The answer was, of course, that the data about gender gaps were fine, but there was no data at all to indicate that CCSS could close the gap. Tanden cited gains in the College and Career Readiness Ratings for girls in Kentucky, one of the first states to adopt the Core. I asked how those gains for girls compared to gains for boys, and she referred me to this site, where Kentucky parks all their reports on student achievement.

This actually raised more questions than it answered, because the high school data clearly shows that girls outpace boys by large margins in most tested areas (boys win on the social studies test) and that the gender gap on the College and Career Ready ratings also runs in favor of the girls. I asked about this, but have yet to hear a response (it's twitter-- I don't read much into the silence). My conclusion, however, is that the CAP article profiled above makes even less sense than it did before.]


  1. How on earth can CAP claim that Common Core will prepare girls for STEM? Common Core math doesn't prepare anyone for STEM. At a bare minimum, a STEM major needs to start college prepared for calculus. Common Core doesn't provide precalculus let alone a path to AP calculus. Any high school student who hasn't taken a strong math program is unlikely to be admitted to a college STEM program. Since Common Core does not provide a path to STEM, it will be up to individual school districts to decide if a college preparatory pathway to STEM will be offered.

    Check out "Lowering the Bar: How Common Core Math Fails to Prepare High School Students for STEM" by R. James Milgram and Sandra Stotsky http://www.uaedreform.org/wp-content/uploads/2000/01/Lowering_the_Bar.pdf

    Also read the discussion about math acceleration by John Fensterwald at http://edsource.org/2014/new-twist-to-old-debate-on-accelerated-math/66174#.VE_Ybd5NFO5.

  2. Sharon Noguchi at The San Jose Mercury News has an article about how some California school districts are preparing students for STEM in the era of Common Core.

    Quoting from the article:
    "The various approaches -- permitted under the Common Core standards adopted by California, 42 other states and the District of Columbia -- could cement a two-tier system, with accelerated math being the norm in wealthy areas and the exception elsewhere."

  3. In 2012-13 San Louis Coastal had 304(!) students in Algebra 1 by grade 8, out of 520 enrollment (83 in grade 7, 221 in grade 8). 76% (231) scored proficient or advanced, and 96% (283) scored basic or above.

    The powers that be decided that it would have to be tougher to qualify for Algebra 1 in 8th grade because CCSS doesn't allow for grade skipping and after all, there is all this "deeper understanding" inherent with math as taught via CC. So they introduced a new test developed by the Silicon Valley Math Initiative which despite its impressive name is a rather fuzzy-math oriented organization. Now students had to get a good score on two tests: the UC/CSU test that had always been given, and now the new one, which like most "authentic assessments" has students apply prior knowledge in "new situations".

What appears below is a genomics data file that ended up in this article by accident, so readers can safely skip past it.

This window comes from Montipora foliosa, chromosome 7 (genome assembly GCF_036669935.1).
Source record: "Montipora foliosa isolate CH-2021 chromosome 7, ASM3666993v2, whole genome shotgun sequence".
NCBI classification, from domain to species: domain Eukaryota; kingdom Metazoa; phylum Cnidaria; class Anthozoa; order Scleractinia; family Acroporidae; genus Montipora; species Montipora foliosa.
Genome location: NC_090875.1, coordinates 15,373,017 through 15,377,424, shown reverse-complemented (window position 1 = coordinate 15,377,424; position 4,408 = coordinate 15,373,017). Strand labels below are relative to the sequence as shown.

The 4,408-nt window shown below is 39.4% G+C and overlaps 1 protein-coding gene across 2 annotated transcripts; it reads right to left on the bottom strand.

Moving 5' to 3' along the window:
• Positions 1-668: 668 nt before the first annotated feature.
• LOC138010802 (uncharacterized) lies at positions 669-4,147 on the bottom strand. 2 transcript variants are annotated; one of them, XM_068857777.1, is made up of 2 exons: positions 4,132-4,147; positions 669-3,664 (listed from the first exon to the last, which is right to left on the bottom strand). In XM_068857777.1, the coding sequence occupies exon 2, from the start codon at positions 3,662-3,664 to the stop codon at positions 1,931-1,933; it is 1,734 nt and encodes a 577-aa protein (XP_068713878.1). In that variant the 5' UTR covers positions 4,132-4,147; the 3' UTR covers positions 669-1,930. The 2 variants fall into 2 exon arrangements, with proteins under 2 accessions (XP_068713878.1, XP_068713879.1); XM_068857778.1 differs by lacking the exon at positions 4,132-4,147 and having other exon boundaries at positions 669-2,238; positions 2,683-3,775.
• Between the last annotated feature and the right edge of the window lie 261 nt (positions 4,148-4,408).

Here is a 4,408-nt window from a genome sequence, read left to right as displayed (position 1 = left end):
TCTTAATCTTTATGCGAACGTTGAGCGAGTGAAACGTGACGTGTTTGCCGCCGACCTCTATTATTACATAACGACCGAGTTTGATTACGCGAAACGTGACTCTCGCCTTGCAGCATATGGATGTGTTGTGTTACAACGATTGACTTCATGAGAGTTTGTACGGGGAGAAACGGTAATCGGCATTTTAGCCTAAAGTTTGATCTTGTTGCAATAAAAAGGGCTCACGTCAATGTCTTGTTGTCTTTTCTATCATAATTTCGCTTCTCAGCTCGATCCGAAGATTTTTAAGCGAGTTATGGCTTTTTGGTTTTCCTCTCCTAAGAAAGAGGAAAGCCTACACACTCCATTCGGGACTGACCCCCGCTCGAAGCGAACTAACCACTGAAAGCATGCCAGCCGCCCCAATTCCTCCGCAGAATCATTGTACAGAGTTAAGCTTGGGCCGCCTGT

And now in 2013-14 only 46 kids were admitted to 8th grade algebra 1 and deemed brilliant enough for the "traditional approach". The others are relegated to Math 8 as its called with its "rote understanding" For more info on that, see http://news.heartland.org/newspaper-article/2014/10/20/common-sense-approach-common-core-math-part-iv-making-connections-one-c

  4. I have some questions, the first of which you hinted at. If the the rising tide of standards lifts all boats, how will the girls "catch up?" If the standards are raising the boys as well as the girls, will they raise the girls at a faster rate? I don't get it. Second, let's assume that the CCSS will open a door to STEM for girls and/or minorities (because what's the difference, I guess), does that mean they will walk through it? Does anybody care to ask the individual students what they want to do? I have had the sense with some of my own students, who were white and male, that they were entering a profession, some STEM related some not, because they thought they could make a living at it, and not because they actually had a deep interest or love of the field. And they have avoided other fields they love only because they were unsure of the "earning potential." At the back of all of this I see the big tech companies attempting to heard everybody into STEM, and Bill Gates, funder of CCSS, getting some free advertising for his field. Or am I just seeing things?